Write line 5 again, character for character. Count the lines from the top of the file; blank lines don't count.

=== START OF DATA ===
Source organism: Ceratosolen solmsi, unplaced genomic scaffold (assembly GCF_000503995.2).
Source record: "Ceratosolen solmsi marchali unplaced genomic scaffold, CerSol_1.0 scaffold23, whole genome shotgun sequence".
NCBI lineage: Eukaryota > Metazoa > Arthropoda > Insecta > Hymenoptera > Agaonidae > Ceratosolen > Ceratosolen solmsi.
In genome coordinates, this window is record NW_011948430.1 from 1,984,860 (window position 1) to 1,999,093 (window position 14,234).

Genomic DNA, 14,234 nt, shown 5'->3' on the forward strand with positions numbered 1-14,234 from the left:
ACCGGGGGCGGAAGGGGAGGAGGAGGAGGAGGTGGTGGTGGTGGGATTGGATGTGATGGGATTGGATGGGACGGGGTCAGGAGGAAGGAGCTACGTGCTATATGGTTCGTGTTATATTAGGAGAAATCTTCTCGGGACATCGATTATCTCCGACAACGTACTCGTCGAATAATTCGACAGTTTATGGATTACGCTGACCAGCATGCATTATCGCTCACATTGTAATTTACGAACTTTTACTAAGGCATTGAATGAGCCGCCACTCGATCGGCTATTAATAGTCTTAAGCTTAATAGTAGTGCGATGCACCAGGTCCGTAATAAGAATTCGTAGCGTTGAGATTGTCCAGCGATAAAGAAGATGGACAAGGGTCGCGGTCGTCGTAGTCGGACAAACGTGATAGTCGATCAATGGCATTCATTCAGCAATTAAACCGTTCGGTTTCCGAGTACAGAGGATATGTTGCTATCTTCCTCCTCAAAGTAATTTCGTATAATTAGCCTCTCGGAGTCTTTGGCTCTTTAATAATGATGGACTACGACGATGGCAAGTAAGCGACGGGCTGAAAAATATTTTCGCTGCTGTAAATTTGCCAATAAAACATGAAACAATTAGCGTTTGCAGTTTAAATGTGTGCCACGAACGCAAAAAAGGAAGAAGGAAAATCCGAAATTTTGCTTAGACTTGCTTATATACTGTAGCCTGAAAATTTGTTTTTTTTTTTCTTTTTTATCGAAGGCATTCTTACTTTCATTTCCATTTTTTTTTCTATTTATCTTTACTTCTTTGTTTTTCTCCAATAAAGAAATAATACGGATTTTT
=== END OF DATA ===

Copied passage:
Genomic DNA, 14,234 nt, shown 5'->3' on the forward strand with positions numbered 1-14,234 from the left: